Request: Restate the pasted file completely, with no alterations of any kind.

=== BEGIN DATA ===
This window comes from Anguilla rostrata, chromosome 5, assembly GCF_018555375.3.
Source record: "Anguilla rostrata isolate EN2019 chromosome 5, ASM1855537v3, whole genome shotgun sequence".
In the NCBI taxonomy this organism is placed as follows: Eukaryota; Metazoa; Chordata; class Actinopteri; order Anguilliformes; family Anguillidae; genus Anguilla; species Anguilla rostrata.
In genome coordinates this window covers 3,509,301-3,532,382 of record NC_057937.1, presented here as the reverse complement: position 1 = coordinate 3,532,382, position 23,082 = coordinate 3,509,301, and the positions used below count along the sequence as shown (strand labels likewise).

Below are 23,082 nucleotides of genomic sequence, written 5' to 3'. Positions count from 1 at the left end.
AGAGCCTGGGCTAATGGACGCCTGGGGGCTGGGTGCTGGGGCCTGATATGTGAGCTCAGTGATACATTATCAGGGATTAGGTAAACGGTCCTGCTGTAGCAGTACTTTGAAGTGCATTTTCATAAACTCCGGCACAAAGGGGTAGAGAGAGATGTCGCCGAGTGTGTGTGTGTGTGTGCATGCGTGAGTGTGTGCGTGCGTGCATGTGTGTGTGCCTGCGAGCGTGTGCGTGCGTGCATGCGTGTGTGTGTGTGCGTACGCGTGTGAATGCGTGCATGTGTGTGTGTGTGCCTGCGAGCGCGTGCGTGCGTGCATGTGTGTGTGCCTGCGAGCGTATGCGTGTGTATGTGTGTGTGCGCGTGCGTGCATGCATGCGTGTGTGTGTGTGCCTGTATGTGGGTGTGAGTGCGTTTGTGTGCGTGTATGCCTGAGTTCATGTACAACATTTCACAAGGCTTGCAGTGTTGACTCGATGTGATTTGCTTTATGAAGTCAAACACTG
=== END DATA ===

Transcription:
This window comes from Anguilla rostrata, chromosome 5, assembly GCF_018555375.3.
Source record: "Anguilla rostrata isolate EN2019 chromosome 5, ASM1855537v3, whole genome shotgun sequence".
In the NCBI taxonomy this organism is placed as follows: Eukaryota; Metazoa; Chordata; class Actinopteri; order Anguilliformes; family Anguillidae; genus Anguilla; species Anguilla rostrata.
In genome coordinates this window covers 3,509,301-3,532,382 of record NC_057937.1, presented here as the reverse complement: position 1 = coordinate 3,532,382, position 23,082 = coordinate 3,509,301, and the positions used below count along the sequence as shown (strand labels likewise).

Below are 23,082 nucleotides of genomic sequence, written 5' to 3'. Positions count from 1 at the left end.
AGAGCCTGGGCTAATGGACGCCTGGGGGCTGGGTGCTGGGGCCTGATATGTGAGCTCAGTGATACATTATCAGGGATTAGGTAAACGGTCCTGCTGTAGCAGTACTTTGAAGTGCATTTTCATAAACTCCGGCACAAAGGGGTAGAGAGAGATGTCGCCGAGTGTGTGTGTGTGTGTGCATGCGTGAGTGTGTGCGTGCGTGCATGTGTGTGTGCCTGCGAGCGTGTGCGTGCGTGCATGCGTGTGTGTGTGTGCGTACGCGTGTGAATGCGTGCATGTGTGTGTGTGTGCCTGCGAGCGCGTGCGTGCGTGCATGTGTGTGTGCCTGCGAGCGTATGCGTGTGTATGTGTGTGTGCGCGTGCGTGCATGCATGCGTGTGTGTGTGTGCCTGTATGTGGGTGTGAGTGCGTTTGTGTGCGTGTATGCCTGAGTTCATGTACAACATTTCACAAGGCTTGCAGTGTTGACTCGATGTGATTTGCTTTATGAAGTCAAACACTG